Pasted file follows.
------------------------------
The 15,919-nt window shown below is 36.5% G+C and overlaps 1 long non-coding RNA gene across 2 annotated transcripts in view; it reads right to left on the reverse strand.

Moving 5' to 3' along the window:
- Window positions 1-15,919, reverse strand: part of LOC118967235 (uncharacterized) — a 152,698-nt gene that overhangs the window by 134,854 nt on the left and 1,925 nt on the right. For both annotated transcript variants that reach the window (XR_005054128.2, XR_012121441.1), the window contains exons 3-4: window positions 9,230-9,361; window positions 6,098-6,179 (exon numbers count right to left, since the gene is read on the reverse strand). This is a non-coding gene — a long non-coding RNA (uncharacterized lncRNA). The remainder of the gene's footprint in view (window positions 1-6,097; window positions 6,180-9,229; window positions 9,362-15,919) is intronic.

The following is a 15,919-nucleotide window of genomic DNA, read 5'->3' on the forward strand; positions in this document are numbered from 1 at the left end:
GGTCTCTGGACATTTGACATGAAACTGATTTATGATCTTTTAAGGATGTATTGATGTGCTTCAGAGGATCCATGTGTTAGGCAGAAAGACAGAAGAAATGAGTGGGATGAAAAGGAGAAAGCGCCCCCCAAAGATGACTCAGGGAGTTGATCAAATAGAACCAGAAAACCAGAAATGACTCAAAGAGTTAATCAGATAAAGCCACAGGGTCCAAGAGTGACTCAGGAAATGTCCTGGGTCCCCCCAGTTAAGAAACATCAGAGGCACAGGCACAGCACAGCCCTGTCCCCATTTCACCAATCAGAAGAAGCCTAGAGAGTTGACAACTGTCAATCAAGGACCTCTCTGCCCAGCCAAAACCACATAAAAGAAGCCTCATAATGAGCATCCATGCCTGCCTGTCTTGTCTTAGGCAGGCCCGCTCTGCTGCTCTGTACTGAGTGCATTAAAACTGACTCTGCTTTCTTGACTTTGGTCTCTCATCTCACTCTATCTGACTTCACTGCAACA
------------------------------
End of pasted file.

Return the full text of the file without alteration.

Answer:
The 15,919-nt window shown below is 36.5% G+C and overlaps 1 long non-coding RNA gene across 2 annotated transcripts in view; it reads right to left on the reverse strand.

Moving 5' to 3' along the window:
- Window positions 1-15,919, reverse strand: part of LOC118967235 (uncharacterized) — a 152,698-nt gene that overhangs the window by 134,854 nt on the left and 1,925 nt on the right. For both annotated transcript variants that reach the window (XR_005054128.2, XR_012121441.1), the window contains exons 3-4: window positions 9,230-9,361; window positions 6,098-6,179 (exon numbers count right to left, since the gene is read on the reverse strand). This is a non-coding gene — a long non-coding RNA (uncharacterized lncRNA). The remainder of the gene's footprint in view (window positions 1-6,097; window positions 6,180-9,229; window positions 9,362-15,919) is intronic.

The following is a 15,919-nucleotide window of genomic DNA, read 5'->3' on the forward strand; positions in this document are numbered from 1 at the left end:
GGTCTCTGGACATTTGACATGAAACTGATTTATGATCTTTTAAGGATGTATTGATGTGCTTCAGAGGATCCATGTGTTAGGCAGAAAGACAGAAGAAATGAGTGGGATGAAAAGGAGAAAGCGCCCCCCAAAGATGACTCAGGGAGTTGATCAAATAGAACCAGAAAACCAGAAATGACTCAAAGAGTTAATCAGATAAAGCCACAGGGTCCAAGAGTGACTCAGGAAATGTCCTGGGTCCCCCCAGTTAAGAAACATCAGAGGCACAGGCACAGCACAGCCCTGTCCCCATTTCACCAATCAGAAGAAGCCTAGAGAGTTGACAACTGTCAATCAAGGACCTCTCTGCCCAGCCAAAACCACATAAAAGAAGCCTCATAATGAGCATCCATGCCTGCCTGTCTTGTCTTAGGCAGGCCCGCTCTGCTGCTCTGTACTGAGTGCATTAAAACTGACTCTGCTTTCTTGACTTTGGTCTCTCATCTCACTCTATCTGACTTCACTGCAACA